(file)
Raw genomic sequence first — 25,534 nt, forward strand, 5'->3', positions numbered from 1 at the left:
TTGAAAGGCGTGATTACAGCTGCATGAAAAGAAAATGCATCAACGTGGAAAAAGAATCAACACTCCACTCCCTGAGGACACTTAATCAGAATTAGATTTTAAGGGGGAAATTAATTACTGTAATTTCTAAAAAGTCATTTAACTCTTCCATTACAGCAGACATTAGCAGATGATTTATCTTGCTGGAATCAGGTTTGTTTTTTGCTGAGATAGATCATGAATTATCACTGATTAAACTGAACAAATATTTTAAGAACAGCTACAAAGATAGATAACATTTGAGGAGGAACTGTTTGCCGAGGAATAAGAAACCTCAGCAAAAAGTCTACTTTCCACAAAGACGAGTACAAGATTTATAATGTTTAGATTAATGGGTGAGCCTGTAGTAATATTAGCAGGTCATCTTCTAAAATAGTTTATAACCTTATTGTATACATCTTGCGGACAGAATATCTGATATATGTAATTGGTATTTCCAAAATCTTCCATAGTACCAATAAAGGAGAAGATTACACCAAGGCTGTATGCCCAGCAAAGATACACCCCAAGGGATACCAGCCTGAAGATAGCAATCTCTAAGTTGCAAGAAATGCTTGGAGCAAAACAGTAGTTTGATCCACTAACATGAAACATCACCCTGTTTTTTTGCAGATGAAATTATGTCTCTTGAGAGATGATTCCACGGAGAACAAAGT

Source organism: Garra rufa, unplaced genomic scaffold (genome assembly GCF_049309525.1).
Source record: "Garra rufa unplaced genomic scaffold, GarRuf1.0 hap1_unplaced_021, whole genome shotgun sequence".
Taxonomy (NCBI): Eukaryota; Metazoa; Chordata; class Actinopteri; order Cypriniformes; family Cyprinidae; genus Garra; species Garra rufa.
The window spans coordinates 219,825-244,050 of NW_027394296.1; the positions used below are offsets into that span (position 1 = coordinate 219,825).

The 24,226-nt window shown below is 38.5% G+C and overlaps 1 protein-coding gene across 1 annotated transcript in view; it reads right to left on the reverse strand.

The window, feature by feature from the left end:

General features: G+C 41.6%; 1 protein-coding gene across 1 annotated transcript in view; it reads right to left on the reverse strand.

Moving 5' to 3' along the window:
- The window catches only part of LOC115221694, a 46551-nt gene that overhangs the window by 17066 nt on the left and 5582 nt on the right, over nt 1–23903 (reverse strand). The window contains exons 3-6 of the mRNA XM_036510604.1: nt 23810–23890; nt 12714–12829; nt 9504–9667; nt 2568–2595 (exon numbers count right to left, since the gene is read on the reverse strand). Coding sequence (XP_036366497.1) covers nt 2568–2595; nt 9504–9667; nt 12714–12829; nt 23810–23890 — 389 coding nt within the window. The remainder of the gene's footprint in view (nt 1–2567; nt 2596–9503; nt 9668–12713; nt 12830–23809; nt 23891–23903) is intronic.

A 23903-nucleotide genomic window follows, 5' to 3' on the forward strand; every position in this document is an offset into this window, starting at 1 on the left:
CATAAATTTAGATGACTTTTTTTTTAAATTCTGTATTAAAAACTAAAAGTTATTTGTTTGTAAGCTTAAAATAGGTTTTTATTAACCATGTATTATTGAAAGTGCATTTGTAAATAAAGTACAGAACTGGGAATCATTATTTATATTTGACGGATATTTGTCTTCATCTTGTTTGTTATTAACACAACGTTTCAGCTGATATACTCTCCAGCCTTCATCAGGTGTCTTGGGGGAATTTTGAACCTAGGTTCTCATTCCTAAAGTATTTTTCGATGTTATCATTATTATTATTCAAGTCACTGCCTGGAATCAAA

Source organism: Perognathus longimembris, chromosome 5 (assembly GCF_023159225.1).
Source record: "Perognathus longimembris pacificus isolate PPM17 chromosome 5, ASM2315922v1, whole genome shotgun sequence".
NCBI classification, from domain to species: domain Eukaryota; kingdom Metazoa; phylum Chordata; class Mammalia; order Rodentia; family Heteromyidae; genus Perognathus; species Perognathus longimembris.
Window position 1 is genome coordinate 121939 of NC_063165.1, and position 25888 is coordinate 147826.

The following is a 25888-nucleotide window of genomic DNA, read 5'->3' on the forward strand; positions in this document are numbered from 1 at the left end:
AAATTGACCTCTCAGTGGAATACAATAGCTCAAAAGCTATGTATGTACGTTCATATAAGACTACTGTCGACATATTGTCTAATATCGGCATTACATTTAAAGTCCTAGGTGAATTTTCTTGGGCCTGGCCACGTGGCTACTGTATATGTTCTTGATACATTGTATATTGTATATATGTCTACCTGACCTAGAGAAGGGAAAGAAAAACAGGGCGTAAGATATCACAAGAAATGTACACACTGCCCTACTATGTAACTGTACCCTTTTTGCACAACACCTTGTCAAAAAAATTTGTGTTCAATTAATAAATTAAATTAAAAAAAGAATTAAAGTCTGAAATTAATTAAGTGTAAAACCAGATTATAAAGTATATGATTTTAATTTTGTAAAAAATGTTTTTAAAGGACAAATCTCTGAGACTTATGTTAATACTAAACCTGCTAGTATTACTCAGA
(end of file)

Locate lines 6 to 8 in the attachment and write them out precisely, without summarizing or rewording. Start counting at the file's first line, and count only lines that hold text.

The window spans coordinates 219,825-244,050 of NW_027394296.1; the positions used below are offsets into that span (position 1 = coordinate 219,825).

The 24,226-nt window shown below is 38.5% G+C and overlaps 1 protein-coding gene across 1 annotated transcript in view; it reads right to left on the reverse strand.

The window, feature by feature from the left end: